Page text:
"In the Ghetto" (originally titled "The Vicious Circle") is a song was written by Mac Davis and made famous by Elvis Presley, who had a major comeback hit with it in 1969. It was released in 1969 as a 45 rpm single with "Any Day Now" as the flip side.
It is a narrative of generational poverty: a boy is born to a mother who already has more children than she can feed in the ghetto of Chicago. The boy grows up hungry, steals and fights, purchases a gun and steals a car, attempts to run, but is shot and killed just as another child is born. The song implies that the newborn will meet the same fate, continuing the cycle of poverty and violence. The feeling of an inescapable circle is created by the structure of the song, with its simple, stark phrasing; by the repetition of the phrase "in the ghetto" as the close of every fourth line; and finally by the repetition of the first verse's "and his mama cries" just before the beginning and as the close of the last verse.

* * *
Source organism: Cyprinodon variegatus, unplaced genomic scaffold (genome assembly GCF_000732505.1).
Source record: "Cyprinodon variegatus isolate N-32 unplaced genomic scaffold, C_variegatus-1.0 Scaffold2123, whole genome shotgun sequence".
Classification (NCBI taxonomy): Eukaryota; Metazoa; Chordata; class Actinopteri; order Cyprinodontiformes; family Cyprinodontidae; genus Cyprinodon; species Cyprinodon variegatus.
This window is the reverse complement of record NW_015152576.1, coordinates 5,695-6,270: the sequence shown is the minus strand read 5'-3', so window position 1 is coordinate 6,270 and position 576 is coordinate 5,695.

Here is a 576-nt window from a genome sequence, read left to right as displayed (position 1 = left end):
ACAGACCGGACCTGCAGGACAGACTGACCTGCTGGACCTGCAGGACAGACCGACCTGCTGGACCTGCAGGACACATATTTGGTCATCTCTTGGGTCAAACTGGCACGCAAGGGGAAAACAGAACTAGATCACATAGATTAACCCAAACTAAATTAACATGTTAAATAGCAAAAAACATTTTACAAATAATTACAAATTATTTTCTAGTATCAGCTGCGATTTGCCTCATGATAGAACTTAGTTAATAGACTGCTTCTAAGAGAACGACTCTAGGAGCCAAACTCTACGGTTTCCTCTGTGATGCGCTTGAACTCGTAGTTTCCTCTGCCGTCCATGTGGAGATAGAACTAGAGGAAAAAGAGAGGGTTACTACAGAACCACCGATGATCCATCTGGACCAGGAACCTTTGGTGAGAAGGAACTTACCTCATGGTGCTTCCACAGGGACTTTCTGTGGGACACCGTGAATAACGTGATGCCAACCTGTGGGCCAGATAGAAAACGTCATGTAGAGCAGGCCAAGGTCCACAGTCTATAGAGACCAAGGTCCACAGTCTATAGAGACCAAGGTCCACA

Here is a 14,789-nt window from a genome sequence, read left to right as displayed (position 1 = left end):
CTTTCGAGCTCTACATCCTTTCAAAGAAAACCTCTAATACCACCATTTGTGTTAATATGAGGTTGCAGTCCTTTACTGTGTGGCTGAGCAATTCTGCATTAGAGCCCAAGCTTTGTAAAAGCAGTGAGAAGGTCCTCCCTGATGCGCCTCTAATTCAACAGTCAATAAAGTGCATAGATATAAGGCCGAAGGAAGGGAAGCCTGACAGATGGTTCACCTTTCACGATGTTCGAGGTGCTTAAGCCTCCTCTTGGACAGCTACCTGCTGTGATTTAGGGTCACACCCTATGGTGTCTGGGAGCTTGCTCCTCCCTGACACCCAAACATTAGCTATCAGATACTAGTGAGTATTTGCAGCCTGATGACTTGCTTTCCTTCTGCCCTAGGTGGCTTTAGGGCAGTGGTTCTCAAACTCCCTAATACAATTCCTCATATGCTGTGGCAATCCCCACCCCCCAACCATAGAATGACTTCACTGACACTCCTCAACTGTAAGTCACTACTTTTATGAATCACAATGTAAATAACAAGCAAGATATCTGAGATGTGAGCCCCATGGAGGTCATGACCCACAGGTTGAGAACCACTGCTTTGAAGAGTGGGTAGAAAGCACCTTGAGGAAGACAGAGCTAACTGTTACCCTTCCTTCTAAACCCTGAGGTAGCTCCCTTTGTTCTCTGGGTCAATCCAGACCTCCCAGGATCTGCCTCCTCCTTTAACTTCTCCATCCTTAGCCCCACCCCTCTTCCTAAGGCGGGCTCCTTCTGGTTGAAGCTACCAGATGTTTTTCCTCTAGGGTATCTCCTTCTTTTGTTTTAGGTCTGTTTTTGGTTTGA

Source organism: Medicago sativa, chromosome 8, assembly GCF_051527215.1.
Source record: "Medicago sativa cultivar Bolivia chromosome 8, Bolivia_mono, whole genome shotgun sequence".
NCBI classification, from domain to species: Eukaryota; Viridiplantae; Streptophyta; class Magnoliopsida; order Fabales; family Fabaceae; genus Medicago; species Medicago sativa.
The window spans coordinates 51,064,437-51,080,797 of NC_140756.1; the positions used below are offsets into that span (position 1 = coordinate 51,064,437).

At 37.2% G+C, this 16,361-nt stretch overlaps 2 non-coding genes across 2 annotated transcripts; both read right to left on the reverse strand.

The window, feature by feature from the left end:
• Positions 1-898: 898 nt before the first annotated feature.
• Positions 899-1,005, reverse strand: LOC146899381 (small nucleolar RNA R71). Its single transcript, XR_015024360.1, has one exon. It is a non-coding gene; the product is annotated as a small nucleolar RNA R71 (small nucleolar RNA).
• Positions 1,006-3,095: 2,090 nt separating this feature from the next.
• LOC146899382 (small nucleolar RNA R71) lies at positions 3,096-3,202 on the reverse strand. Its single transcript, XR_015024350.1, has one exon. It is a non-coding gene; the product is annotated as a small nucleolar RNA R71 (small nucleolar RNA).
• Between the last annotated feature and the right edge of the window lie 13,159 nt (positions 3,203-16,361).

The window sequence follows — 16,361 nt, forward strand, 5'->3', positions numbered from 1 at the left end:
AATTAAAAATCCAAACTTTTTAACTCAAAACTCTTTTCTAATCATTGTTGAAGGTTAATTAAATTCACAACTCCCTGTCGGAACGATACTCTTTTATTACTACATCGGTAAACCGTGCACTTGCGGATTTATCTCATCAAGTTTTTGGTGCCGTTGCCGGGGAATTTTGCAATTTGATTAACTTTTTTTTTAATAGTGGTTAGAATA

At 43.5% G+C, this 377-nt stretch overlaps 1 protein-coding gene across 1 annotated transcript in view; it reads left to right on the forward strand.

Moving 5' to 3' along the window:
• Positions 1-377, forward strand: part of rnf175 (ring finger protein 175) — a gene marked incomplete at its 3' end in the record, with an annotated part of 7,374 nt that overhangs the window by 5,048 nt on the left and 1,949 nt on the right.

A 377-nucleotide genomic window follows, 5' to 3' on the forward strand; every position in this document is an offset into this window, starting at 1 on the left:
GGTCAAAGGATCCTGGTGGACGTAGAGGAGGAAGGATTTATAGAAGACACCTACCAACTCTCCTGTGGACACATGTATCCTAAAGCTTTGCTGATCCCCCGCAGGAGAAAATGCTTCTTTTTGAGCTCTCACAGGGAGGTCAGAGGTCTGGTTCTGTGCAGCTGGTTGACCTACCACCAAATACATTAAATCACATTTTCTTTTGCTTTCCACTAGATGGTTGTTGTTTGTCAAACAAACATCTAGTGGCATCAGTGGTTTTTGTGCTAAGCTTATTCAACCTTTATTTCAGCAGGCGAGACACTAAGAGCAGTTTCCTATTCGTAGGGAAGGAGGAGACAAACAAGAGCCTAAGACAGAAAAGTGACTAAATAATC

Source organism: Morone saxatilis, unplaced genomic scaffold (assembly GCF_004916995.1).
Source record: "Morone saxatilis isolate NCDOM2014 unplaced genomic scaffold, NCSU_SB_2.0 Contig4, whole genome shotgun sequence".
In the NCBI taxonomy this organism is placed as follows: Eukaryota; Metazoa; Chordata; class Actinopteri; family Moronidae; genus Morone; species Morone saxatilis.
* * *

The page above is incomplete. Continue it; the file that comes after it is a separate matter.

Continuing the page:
The song was Presley's first Top 10 hit in the US in four years, peaking at number 3, and his first UK Top 10 hit in three years, peaking at #2. It hit #1 on Cashbox. It was a number 1 hit in Germany, Ireland, Norway, Australia and New Zealand.
Paul Shanklin recorded a parody called "In a Yugo" for Rush Limbaugh, in which an environmentally conscious family buys a Yugo to save gas, only to get killed by a truck after swerving to miss a duck. Later, Shanklin updated his parody for a new generation too young to remember the Yugo, replacing it with its perceived equivalent, "In a Hybrid".
Danish Radio group "Selvsving" also recorded a parody called "Ned i NATO", which makes fun of former Danish Prime Minister Anders Fogh Rasmussen's path to a leading post at NATO.
In the Comedy Central show South Park, Eric Cartman sings "In the Ghetto" on two separate occasions, once in "Chickenpox", then again when Kenny's soul is trapped in Cartman's body in "A Ladder to Heaven".